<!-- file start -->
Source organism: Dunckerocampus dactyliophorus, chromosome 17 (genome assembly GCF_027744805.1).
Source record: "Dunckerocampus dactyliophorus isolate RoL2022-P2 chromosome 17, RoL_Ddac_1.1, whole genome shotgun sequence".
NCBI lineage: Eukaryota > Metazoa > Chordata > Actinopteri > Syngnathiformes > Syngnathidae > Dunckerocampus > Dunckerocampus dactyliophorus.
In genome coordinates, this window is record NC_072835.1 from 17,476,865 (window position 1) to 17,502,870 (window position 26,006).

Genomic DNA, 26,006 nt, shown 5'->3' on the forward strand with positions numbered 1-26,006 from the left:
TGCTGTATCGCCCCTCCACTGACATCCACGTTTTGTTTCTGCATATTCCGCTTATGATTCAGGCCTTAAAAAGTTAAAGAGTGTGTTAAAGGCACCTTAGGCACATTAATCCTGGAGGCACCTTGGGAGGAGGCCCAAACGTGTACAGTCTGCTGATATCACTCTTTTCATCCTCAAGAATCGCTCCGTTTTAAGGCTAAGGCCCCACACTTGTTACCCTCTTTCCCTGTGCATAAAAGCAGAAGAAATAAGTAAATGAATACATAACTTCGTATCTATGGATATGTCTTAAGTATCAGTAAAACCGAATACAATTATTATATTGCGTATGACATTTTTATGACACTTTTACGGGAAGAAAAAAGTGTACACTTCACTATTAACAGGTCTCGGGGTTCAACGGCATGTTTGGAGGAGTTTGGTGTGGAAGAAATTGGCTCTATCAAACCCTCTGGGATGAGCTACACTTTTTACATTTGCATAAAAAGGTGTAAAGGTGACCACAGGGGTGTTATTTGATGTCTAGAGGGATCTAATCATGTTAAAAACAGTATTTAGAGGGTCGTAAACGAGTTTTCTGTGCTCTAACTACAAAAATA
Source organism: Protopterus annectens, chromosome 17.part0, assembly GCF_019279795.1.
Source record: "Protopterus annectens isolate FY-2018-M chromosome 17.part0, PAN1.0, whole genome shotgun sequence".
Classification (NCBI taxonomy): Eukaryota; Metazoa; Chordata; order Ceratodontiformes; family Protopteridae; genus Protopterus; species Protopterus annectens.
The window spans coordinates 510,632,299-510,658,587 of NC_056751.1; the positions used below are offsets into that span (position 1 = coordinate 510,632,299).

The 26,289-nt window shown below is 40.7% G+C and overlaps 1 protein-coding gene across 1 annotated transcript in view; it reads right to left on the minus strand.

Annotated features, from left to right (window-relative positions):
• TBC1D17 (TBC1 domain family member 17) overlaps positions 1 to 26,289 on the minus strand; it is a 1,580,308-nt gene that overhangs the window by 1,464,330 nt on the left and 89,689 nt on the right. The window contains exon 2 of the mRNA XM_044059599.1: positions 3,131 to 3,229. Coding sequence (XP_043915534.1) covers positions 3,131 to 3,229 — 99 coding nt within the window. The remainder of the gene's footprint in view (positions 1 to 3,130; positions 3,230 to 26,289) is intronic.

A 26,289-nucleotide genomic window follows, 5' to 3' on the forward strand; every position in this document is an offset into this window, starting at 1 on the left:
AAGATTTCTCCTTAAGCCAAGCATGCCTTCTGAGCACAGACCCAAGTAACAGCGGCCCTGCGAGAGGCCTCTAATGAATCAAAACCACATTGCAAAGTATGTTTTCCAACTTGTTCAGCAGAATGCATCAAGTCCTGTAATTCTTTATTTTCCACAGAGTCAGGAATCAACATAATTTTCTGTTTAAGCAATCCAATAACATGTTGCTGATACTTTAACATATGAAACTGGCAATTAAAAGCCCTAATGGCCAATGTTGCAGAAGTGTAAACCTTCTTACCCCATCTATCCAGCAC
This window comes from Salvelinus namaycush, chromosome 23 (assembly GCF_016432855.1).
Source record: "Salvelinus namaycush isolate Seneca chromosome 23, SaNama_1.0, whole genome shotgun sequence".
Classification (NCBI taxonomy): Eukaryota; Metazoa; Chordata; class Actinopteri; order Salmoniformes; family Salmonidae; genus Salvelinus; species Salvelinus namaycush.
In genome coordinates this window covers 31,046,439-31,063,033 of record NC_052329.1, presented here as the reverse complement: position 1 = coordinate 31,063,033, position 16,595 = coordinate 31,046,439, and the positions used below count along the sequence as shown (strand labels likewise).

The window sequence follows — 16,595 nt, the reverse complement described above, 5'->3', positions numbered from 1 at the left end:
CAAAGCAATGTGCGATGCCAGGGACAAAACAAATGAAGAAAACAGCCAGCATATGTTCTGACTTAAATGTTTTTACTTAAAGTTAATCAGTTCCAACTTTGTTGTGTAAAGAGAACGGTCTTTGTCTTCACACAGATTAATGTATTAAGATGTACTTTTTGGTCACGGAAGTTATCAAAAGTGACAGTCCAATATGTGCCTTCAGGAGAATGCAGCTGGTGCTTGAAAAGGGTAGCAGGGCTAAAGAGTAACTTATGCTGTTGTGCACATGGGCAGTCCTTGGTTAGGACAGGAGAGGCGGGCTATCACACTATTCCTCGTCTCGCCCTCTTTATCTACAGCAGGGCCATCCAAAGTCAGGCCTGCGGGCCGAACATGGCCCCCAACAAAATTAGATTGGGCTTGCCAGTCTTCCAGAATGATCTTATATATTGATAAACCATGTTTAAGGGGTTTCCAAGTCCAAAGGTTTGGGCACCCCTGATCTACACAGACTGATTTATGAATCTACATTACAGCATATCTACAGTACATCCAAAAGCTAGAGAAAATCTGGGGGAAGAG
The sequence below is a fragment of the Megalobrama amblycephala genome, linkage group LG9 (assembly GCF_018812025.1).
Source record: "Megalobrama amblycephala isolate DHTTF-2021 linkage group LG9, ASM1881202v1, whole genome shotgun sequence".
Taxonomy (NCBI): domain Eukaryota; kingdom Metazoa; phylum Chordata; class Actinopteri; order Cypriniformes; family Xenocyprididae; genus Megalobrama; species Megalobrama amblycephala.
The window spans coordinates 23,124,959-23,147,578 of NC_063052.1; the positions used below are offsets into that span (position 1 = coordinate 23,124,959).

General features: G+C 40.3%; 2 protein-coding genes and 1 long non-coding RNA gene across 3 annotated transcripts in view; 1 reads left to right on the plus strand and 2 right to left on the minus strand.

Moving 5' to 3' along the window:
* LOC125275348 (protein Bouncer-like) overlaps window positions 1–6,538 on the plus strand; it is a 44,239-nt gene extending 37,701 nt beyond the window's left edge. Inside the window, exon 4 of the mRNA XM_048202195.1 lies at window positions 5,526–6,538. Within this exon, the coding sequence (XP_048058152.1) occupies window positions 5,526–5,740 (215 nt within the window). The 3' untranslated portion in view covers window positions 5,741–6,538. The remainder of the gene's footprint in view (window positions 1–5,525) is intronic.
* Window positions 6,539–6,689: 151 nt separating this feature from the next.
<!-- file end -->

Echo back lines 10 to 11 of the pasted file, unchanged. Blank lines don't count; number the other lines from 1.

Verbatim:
The window spans coordinates 510,632,299-510,658,587 of NC_056751.1; the positions used below are offsets into that span (position 1 = coordinate 510,632,299).

The 26,289-nt window shown below is 40.7% G+C and overlaps 1 protein-coding gene across 1 annotated transcript in view; it reads right to left on the minus strand.